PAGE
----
A new research shows that there's still some electrical activity left in the brain. Brains of rats that is, before and after cardiac arrest.

The team of researchers from the University of Michigan conducted a life after death study on nine rats with electrodes connected to the surface of their brain and were given an injection of potassium chloride to stop their hearts - making them clinically dead.

Their brains, however, did not die. And for as long as 30 seconds after blood ceased to flow to it, they showed signs of activity for as long as 30 seconds.

"We were surprised by the high levels of activity," says anesthesiologist George Mashour, a senior author on a paper about the experiment. "In fact, at near-death, many known electrical signatures of consciousness exceeded levels found in the waking state, suggesting that the brain is capable of well-organized electrical activity during the early stage of clinical death.­­­"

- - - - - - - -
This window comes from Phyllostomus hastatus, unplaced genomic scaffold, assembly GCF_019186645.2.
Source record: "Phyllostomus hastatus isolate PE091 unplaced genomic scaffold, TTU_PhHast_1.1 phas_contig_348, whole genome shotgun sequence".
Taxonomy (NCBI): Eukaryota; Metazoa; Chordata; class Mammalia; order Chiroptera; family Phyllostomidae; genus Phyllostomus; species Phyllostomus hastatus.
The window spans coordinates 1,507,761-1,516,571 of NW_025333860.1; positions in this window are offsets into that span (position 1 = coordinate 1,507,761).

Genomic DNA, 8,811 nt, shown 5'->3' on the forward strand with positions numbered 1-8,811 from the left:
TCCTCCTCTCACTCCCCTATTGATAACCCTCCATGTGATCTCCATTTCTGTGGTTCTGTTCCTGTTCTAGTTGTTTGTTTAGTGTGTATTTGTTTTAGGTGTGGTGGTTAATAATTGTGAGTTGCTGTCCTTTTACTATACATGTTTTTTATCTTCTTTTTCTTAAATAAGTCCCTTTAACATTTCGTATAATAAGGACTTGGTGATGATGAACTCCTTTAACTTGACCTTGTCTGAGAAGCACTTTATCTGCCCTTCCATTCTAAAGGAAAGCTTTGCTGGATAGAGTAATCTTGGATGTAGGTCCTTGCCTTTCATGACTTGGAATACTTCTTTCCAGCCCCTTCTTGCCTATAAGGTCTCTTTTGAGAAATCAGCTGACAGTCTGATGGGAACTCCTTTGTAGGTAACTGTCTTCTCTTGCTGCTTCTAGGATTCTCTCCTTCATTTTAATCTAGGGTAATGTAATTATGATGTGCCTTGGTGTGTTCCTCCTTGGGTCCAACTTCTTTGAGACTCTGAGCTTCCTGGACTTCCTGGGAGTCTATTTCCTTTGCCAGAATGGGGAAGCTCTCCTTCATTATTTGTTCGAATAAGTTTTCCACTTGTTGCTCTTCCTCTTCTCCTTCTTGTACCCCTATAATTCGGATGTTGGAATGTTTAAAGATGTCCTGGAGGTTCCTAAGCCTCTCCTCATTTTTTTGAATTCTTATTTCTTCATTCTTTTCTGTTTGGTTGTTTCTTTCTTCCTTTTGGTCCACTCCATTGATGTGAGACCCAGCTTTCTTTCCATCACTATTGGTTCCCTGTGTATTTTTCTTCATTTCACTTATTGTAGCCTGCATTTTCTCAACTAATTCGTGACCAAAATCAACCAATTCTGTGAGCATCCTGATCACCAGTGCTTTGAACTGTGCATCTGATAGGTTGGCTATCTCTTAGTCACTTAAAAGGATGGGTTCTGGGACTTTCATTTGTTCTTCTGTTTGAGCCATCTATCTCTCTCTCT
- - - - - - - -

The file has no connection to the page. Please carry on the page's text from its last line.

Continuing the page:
They were more active when they were dead than when they were alive. That's incredible. This is scientific evidence that might explain the feeling of the soul leaving the body, the life-flashing-before-the-eyes effect, the light at the end of the tunnel and so forth.

According to the researchers, the rat study will form a foundation to further the research into what happens in the human brain.  Does this mean we have to redefine the definition of death? [PNAS via Wired]